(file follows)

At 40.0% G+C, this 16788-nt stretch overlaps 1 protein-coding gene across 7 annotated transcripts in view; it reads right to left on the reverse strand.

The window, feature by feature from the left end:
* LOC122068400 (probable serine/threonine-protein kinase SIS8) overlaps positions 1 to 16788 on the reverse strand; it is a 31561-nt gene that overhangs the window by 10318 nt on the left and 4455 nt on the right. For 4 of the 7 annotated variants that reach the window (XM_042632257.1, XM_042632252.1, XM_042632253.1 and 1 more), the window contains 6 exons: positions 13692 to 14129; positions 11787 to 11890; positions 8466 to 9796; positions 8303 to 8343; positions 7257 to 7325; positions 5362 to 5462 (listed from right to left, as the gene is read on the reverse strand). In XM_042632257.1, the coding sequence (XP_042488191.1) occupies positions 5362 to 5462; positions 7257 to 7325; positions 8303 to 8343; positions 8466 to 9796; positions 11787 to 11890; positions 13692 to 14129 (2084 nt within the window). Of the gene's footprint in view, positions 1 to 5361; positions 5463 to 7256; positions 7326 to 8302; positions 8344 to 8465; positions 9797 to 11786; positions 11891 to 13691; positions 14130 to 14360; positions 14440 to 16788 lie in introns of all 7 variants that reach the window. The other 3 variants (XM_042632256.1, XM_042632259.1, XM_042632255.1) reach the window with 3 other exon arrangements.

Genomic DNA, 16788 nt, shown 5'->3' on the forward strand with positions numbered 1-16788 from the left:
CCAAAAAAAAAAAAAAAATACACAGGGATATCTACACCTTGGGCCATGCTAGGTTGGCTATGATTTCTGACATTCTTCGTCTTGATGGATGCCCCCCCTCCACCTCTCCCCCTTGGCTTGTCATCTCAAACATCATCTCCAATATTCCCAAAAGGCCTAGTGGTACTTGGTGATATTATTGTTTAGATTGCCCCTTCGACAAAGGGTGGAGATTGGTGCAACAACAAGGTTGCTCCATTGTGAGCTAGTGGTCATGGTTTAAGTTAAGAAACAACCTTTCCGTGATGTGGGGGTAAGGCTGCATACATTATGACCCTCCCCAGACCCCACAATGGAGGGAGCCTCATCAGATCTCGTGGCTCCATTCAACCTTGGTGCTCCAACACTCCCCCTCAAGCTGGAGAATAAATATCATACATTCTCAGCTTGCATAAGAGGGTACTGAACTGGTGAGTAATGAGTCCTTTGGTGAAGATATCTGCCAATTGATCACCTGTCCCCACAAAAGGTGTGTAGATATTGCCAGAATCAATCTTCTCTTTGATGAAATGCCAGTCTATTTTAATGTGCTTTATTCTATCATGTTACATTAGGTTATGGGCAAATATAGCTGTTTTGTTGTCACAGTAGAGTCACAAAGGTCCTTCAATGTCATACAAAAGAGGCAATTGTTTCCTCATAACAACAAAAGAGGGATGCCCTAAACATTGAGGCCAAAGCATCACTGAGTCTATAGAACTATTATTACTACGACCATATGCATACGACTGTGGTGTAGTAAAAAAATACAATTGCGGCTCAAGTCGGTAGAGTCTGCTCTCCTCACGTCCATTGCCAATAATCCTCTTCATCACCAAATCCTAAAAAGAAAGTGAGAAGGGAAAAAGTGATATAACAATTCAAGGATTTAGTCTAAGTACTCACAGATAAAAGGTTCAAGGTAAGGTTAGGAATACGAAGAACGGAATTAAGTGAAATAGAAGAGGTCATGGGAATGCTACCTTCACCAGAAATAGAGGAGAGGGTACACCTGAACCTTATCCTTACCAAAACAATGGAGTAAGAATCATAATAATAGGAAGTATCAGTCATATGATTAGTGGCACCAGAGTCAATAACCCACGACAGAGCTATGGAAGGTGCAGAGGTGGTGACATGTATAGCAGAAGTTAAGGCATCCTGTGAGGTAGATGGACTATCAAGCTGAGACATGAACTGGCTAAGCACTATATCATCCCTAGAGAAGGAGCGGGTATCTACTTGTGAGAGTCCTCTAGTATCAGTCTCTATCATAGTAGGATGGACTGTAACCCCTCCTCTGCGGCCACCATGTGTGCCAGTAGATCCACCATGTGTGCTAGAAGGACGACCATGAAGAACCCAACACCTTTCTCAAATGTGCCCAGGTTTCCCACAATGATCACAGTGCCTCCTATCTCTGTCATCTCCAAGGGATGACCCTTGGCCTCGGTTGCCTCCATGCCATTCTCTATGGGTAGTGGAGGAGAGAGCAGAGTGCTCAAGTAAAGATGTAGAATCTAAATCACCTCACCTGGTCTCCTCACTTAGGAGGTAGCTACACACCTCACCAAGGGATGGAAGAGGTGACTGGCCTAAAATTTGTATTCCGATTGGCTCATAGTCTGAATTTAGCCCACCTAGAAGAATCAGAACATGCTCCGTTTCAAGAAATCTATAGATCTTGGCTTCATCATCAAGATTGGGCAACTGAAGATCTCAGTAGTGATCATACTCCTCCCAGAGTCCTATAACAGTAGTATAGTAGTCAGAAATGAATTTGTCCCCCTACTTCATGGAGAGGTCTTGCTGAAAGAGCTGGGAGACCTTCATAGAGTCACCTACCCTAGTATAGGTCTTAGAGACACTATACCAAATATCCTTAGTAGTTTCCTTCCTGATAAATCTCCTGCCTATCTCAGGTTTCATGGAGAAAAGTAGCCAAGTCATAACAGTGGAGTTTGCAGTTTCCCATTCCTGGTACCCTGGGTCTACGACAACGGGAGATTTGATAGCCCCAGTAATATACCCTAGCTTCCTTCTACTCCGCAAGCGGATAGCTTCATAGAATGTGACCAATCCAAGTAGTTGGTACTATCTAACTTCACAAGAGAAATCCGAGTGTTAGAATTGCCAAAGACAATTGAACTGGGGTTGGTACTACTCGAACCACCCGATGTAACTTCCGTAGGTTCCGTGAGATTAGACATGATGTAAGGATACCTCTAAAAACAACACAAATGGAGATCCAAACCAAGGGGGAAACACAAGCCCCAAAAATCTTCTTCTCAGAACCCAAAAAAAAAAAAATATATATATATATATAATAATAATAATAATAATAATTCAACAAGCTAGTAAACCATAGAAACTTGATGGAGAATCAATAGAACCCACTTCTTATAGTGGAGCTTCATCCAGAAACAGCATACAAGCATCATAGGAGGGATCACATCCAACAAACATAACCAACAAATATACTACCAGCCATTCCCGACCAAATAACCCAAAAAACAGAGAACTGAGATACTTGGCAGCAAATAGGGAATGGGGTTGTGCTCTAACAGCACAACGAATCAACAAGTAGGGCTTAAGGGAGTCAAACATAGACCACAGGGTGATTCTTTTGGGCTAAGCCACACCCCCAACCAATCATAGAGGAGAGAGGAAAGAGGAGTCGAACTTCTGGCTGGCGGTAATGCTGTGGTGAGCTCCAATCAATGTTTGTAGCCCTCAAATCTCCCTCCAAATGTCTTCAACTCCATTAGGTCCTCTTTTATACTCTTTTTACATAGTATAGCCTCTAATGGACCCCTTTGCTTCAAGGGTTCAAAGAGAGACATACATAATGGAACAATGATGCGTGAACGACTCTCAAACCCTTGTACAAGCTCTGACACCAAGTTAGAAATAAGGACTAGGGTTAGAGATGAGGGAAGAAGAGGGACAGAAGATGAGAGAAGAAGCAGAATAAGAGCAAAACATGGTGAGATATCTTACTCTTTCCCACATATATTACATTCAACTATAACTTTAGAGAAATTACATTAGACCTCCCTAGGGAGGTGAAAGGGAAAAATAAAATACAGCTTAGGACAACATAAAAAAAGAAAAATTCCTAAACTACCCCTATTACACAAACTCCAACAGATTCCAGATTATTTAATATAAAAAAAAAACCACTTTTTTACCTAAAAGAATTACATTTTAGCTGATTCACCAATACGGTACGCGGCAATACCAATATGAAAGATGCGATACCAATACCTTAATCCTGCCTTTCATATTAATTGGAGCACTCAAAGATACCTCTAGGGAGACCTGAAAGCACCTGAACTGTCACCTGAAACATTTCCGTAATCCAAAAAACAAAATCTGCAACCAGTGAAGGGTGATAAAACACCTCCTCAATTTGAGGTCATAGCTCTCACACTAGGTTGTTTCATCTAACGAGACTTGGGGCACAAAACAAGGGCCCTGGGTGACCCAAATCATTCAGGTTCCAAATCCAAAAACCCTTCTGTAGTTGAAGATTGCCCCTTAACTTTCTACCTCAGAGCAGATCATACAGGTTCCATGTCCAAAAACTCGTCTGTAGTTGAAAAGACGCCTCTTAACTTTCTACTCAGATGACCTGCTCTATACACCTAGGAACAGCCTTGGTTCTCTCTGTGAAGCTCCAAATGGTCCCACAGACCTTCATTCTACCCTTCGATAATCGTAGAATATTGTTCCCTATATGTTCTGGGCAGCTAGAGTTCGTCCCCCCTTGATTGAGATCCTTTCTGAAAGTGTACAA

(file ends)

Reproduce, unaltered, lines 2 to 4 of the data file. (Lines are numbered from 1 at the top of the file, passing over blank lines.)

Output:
The window, feature by feature from the left end:
* LOC122068400 (probable serine/threonine-protein kinase SIS8) overlaps positions 1 to 16788 on the reverse strand; it is a 31561-nt gene that overhangs the window by 10318 nt on the left and 4455 nt on the right. For 4 of the 7 annotated variants that reach the window (XM_042632257.1, XM_042632252.1, XM_042632253.1 and 1 more), the window contains 6 exons: positions 13692 to 14129; positions 11787 to 11890; positions 8466 to 9796; positions 8303 to 8343; positions 7257 to 7325; positions 5362 to 5462 (listed from right to left, as the gene is read on the reverse strand). In XM_042632257.1, the coding sequence (XP_042488191.1) occupies positions 5362 to 5462; positions 7257 to 7325; positions 8303 to 8343; positions 8466 to 9796; positions 11787 to 11890; positions 13692 to 14129 (2084 nt within the window). Of the gene's footprint in view, positions 1 to 5361; positions 5463 to 7256; positions 7326 to 8302; positions 8344 to 8465; positions 9797 to 11786; positions 11891 to 13691; positions 14130 to 14360; positions 14440 to 16788 lie in introns of all 7 variants that reach the window. The other 3 variants (XM_042632256.1, XM_042632259.1, XM_042632255.1) reach the window with 3 other exon arrangements.

Genomic DNA, 16788 nt, shown 5'->3' on the forward strand with positions numbered 1-16788 from the left: